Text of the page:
The new regime created by the Defamation Act 2013, and the prevalence of early judicial decisions, could lead to the “front-loading of costs”, the judge in charge of the media and communications list has warned.
Mr Justice Warby said orders for preliminary trials by judges must be “really appropriate” and fit the particular case.
In a speech to the annual conference of the US-based Media Law Resource Centre in London, he said the “virtual abolition” of jury trials in defamation cases under the 2013 Act had “many advantages”, including the possibility of early judicial decisions on key issues.
He said the recent Court of Appeal ruling in Lachaux would “disabuse some” of the notion that the complex question of serious harm was suitable for early judicial resolution in “all or most defamation cases”.
However, he said early trials of specific issues had a “real and important future” in libel cases.
“Orders for suitably framed trials of issues can save much time and expense. Nobody doubts, for instance, that the early resolution of meaning as an issue of fact remains a very useful feature of the modern procedural regime.
“I believe that in appropriate cases it will be right to resolve other, related issues at an early stage.”
Warby J said costs budgeting was the “procedural issue of pre-eminent importance” for respondents to a consultation he carried out earlier this year with law firms, barristers’ chambers, newspaper groups and a handful of specialist individual lawyers.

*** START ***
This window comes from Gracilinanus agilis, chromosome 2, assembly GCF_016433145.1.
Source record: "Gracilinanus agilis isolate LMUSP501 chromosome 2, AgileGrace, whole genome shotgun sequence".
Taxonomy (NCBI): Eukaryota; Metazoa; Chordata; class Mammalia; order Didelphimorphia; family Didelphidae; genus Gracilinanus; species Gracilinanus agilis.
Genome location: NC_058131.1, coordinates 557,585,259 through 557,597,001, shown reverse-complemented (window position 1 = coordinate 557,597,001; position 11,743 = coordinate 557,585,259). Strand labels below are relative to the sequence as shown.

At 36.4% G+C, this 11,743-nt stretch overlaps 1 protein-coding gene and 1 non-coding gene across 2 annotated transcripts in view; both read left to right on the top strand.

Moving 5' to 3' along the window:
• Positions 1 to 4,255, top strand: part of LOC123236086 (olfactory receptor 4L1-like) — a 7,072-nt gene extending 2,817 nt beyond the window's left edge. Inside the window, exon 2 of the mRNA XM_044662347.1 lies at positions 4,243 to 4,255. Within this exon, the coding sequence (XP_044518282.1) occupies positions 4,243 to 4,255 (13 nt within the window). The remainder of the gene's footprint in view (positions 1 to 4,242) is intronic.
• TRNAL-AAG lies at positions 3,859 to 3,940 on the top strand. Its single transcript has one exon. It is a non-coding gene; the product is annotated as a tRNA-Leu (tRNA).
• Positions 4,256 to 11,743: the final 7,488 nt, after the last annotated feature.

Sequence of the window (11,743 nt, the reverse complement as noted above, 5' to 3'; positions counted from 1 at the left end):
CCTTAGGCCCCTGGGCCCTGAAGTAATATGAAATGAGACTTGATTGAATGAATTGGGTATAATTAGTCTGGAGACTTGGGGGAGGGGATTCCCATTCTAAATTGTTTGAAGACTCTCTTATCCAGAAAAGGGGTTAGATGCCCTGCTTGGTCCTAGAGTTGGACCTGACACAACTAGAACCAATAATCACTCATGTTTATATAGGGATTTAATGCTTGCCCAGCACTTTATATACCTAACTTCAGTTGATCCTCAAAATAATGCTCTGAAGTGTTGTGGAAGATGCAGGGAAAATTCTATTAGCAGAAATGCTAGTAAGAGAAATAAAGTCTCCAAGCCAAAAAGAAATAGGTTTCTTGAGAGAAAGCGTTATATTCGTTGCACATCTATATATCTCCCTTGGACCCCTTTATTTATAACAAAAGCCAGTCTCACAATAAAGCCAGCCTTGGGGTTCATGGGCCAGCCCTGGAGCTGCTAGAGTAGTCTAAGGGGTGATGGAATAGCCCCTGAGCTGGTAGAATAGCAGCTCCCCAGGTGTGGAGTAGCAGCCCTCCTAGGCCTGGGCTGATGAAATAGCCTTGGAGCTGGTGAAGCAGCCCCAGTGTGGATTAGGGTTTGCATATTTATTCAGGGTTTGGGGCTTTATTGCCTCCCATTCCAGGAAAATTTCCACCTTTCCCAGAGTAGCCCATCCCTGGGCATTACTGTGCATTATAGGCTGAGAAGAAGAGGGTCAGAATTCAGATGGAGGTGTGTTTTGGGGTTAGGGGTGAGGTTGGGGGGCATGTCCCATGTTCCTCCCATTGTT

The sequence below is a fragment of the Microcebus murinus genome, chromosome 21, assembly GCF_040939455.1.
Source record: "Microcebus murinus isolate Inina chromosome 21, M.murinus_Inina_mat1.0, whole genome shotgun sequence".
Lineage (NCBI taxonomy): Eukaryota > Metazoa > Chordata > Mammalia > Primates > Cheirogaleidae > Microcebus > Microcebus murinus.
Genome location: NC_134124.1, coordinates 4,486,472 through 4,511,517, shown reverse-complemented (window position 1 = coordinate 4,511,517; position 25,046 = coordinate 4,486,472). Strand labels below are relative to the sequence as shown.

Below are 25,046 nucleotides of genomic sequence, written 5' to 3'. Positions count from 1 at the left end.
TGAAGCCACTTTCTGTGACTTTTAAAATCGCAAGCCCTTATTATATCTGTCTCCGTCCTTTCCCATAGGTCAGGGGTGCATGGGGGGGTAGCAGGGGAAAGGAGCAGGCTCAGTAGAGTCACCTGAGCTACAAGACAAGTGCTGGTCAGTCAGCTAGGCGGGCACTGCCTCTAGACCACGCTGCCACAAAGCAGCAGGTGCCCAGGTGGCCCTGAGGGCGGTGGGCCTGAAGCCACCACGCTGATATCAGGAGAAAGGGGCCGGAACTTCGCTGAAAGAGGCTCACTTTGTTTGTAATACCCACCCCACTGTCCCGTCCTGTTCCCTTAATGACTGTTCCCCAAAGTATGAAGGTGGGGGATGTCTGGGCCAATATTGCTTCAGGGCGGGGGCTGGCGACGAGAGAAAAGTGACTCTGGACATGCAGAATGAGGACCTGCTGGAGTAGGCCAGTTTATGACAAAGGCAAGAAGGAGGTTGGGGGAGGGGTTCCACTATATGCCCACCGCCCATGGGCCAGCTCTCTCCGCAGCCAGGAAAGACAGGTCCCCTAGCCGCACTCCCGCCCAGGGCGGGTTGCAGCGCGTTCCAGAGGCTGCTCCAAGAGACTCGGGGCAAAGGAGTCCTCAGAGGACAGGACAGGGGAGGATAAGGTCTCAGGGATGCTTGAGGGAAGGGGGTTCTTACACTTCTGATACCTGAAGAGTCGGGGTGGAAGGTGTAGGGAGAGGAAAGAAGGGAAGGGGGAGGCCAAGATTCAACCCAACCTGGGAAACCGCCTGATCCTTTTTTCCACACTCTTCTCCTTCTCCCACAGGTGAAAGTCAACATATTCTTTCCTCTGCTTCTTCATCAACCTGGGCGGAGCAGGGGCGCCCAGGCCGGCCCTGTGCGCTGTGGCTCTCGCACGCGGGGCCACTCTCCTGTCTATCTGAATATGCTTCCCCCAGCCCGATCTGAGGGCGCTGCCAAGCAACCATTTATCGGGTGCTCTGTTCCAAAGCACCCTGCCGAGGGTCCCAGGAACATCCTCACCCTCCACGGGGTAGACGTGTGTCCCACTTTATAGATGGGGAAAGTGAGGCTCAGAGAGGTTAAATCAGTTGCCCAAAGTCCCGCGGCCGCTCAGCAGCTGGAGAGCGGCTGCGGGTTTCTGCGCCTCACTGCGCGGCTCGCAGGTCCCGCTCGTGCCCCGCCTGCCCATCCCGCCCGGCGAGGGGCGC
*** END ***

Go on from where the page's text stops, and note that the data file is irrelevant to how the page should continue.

The judge said the “particular worries that animated respondents” would emerge at a court users’ meeting in November.
“For me, there are two main concerns. One of these was highlighted [in a speech by Chief Justice Allsop of the Federal Court of Australia]. He noted the particularly bitter irony, where case management undertaken to curb costs results in adding to them. That is a real risk attendant on the process of creating and then agreeing or disputing costs budgets.
“The other concern is that costs budgeting takes place relatively late in the process – too late, if the costs of some early resolution measures are to be controlled.
“If I am right about the continued relevance of preliminary issues, there is a risk that cases will reach a relatively prompt resolution in court without any judicial cost control beforehand.”
Warby J said that some respondents to the consultation called for the introduction of “a kind of judicial triage”, with each case being reviewed by a specialist judge at the time of filing, or shortly afterwards, to determine case management measures.
“In principle one can see the attraction, though it would be a marked departure from the norm, and has fairly obvious and potentially problematic resource implications. We live in times of austerity, with recent shortfalls in judicial recruitment.”
Warby J said there were two main risks in the advance of case management or what some described as “managerial justice”.
He explained: “There is the risk of elevating procedural aims, such as speed, over the requirements of substantial justice. The over-valuation of fair process as compared to just outcomes is something we see in many contexts in our everyday lives.
“It probably results from the fact that processes are easier to prescribe, implement, and evaluate. I do hope that the English legal system will continue to avoid this.
“The second risk is that attempts to manage cases actively end up being counter-productive.”